All Variables

Below is a library of all variables available within ClimateData.ca. Use the filter to limit your search to specific types of data.

This is the highest maximum temperature value in this time period. For more information of the source data and figures, click here.

 

This is the number days when daily minimum temperature is less than 0°C and indicates when conditions are below freezing, usually overnight. For more information of the source data and figures, click here.

Mean temperature is the average temperature on a given day and is usually obtained by averaging the daily maximum and minimum temperatures. For more information of the source data and figures, click here.

This is the average minimum temperature for a given time period and is derived by averaging all the daily minimum temperatures in that time period. For more information of the source data and figures, click here.

Cooling degree days give an indication of the amount of air conditioning that may be required to maintain comfortable conditions in a building during warmer months. A threshold temperature of 18°C is used and for any day when the mean temperature exceeds this value, cooling degree days are accrued. So, if the daily mean temperature on a given day is 24°C, then 6 CDDs are accrued for this day. CDD values are totalled over the year; the larger the CDD value the greater the requirement for air conditioning.

For more information of the source data and figures, click here.

The number of days with minimum temperatures less than ‑15°C gives an indication of the number of very cold days in a given time period. For more information of the source data and figures, click here.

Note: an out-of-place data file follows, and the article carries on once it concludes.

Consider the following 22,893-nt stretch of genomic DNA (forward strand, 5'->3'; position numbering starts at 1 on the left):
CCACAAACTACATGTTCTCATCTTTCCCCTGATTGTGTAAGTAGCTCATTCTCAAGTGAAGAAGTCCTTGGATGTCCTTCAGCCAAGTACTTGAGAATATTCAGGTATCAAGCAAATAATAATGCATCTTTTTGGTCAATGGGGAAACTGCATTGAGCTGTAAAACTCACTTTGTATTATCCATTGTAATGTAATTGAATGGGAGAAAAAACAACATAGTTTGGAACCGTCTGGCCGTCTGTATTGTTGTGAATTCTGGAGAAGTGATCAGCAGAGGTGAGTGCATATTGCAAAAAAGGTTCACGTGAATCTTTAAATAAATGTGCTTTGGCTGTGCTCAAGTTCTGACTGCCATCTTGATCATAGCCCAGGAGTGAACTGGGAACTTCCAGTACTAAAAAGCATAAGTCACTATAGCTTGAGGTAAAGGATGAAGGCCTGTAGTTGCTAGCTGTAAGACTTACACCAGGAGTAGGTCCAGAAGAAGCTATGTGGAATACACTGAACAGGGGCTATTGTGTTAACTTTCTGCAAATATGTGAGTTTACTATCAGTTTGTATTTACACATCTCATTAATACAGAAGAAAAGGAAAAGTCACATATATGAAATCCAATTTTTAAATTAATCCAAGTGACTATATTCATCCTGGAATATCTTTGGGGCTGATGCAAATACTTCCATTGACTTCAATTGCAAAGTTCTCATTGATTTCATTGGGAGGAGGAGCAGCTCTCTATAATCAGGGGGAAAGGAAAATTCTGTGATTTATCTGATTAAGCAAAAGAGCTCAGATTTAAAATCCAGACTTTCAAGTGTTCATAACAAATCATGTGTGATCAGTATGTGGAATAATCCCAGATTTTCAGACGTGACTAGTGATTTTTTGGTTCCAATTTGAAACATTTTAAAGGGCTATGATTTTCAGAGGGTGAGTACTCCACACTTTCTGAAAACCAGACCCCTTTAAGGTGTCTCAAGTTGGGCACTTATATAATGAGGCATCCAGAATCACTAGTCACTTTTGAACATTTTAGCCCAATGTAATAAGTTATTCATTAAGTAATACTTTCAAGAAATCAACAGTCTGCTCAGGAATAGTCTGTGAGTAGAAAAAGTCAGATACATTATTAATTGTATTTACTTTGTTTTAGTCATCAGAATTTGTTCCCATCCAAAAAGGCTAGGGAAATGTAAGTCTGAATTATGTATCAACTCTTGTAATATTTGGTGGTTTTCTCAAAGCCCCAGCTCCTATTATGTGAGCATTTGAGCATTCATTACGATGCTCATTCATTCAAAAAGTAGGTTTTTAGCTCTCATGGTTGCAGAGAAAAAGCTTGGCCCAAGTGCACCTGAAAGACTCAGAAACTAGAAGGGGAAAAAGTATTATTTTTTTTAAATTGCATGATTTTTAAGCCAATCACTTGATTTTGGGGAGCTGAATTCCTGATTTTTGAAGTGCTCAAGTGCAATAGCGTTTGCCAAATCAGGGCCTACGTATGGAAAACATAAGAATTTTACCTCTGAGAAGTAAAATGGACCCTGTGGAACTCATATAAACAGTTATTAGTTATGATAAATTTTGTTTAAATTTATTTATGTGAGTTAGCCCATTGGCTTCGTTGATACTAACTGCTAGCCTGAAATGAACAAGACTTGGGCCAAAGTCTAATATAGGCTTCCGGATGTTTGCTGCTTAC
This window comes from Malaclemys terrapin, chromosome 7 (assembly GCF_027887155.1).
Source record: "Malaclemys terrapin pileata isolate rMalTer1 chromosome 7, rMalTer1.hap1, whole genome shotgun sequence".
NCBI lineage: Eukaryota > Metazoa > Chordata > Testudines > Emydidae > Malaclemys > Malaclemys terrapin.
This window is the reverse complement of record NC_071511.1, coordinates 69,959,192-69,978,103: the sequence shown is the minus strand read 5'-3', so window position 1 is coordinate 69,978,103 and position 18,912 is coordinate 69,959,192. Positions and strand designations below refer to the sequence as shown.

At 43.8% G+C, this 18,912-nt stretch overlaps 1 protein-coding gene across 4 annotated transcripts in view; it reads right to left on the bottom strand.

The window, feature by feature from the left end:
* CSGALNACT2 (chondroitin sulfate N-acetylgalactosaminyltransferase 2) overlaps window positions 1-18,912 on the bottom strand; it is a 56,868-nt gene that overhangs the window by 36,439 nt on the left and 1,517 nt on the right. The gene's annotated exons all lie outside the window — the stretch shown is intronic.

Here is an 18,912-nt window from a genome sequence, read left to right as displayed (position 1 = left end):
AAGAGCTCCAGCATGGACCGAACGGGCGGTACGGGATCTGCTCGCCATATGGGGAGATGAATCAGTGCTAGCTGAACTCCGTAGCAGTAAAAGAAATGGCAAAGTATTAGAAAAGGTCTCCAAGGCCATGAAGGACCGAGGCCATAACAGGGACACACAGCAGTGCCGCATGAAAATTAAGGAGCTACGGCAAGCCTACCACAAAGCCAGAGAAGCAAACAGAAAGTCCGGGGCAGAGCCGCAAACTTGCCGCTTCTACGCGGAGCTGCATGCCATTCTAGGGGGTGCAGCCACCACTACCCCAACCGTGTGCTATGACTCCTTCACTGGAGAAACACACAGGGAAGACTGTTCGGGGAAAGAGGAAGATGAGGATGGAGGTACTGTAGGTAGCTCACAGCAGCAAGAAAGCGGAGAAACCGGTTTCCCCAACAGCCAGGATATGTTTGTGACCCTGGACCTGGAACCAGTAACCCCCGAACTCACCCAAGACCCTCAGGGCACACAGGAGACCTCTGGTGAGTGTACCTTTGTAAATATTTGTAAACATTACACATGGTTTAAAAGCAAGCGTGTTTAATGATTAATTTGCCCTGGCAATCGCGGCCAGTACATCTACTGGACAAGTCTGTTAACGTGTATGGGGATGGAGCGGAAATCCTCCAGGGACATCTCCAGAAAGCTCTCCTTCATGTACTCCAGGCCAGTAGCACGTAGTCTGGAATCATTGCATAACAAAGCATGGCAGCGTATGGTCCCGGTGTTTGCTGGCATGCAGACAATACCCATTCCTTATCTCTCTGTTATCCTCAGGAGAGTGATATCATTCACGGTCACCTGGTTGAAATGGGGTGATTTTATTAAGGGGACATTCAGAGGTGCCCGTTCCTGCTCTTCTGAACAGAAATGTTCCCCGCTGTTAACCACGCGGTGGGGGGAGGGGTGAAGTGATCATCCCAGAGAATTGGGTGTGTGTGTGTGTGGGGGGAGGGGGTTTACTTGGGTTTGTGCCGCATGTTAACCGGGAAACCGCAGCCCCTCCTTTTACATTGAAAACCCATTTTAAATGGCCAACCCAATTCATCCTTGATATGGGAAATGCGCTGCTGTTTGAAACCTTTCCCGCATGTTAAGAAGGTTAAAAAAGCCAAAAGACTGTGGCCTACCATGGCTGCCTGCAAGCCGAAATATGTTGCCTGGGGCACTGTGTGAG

The number of days with minimum temperatures less than ‑25°C gives an indication of the number of extreme cold days in a given time period. For more information of the source data and figures, click here.

This is the number of days when daily maximum temperature is greater than 25°C and gives an indication of the number of summer days. For more information of the source data and figures, click here.

This is the number of days when daily maximum temperature is greater than 27°C. For more information of the source data and figures, click here.

This is the number of days when daily maximum temperature is greater than 29°C. For more information of the source data and figures, click here.

This is the number of days when daily maximum temperature is greater than 30°C and gives an indication of the number of very hot days. For more information of the source data and figures, click here.

This is the number of days when daily maximum temperature is greater than 32°C. For more information of the source data and figures, click here.

Growing degree days are a measure of whether climate conditions are warm enough to support plant growth. When the daily mean temperature exceeds the threshold temperature, growing degree days are accrued. A threshold temperature of 10°C is generally used for crops such as corn and beans that require warmer temperatures to reach maturity. For more information of the source data and figures, click here.

Growing degree days are a measure of whether climate conditions are warm enough to support plant growth. When the daily mean temperature exceeds the threshold temperature, growing degree days are accrued. A threshold temperature of 5°C is generally used for forage crops and canola. For more information of the source data and figures, click here.